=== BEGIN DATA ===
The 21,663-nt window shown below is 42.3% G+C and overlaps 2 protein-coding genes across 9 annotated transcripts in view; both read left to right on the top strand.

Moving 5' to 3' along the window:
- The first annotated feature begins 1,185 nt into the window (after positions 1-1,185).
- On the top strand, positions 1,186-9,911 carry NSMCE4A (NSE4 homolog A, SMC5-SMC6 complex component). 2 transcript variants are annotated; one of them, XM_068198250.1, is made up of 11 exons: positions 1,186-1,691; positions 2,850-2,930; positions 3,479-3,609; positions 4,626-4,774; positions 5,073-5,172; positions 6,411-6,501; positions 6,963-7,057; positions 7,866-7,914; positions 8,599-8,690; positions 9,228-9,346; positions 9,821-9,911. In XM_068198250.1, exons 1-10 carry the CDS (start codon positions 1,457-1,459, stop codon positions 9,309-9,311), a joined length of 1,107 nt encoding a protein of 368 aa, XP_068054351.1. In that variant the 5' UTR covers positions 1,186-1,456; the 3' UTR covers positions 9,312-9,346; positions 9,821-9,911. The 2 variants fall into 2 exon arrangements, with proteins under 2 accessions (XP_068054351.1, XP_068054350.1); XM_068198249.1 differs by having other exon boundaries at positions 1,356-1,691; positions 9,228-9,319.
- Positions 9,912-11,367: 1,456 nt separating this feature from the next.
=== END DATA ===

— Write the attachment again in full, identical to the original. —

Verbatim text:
The 21,663-nt window shown below is 42.3% G+C and overlaps 2 protein-coding genes across 9 annotated transcripts in view; both read left to right on the top strand.

Moving 5' to 3' along the window:
- The first annotated feature begins 1,185 nt into the window (after positions 1-1,185).
- On the top strand, positions 1,186-9,911 carry NSMCE4A (NSE4 homolog A, SMC5-SMC6 complex component). 2 transcript variants are annotated; one of them, XM_068198250.1, is made up of 11 exons: positions 1,186-1,691; positions 2,850-2,930; positions 3,479-3,609; positions 4,626-4,774; positions 5,073-5,172; positions 6,411-6,501; positions 6,963-7,057; positions 7,866-7,914; positions 8,599-8,690; positions 9,228-9,346; positions 9,821-9,911. In XM_068198250.1, exons 1-10 carry the CDS (start codon positions 1,457-1,459, stop codon positions 9,309-9,311), a joined length of 1,107 nt encoding a protein of 368 aa, XP_068054351.1. In that variant the 5' UTR covers positions 1,186-1,456; the 3' UTR covers positions 9,312-9,346; positions 9,821-9,911. The 2 variants fall into 2 exon arrangements, with proteins under 2 accessions (XP_068054351.1, XP_068054350.1); XM_068198249.1 differs by having other exon boundaries at positions 1,356-1,691; positions 9,228-9,319.
- Positions 9,912-11,367: 1,456 nt separating this feature from the next.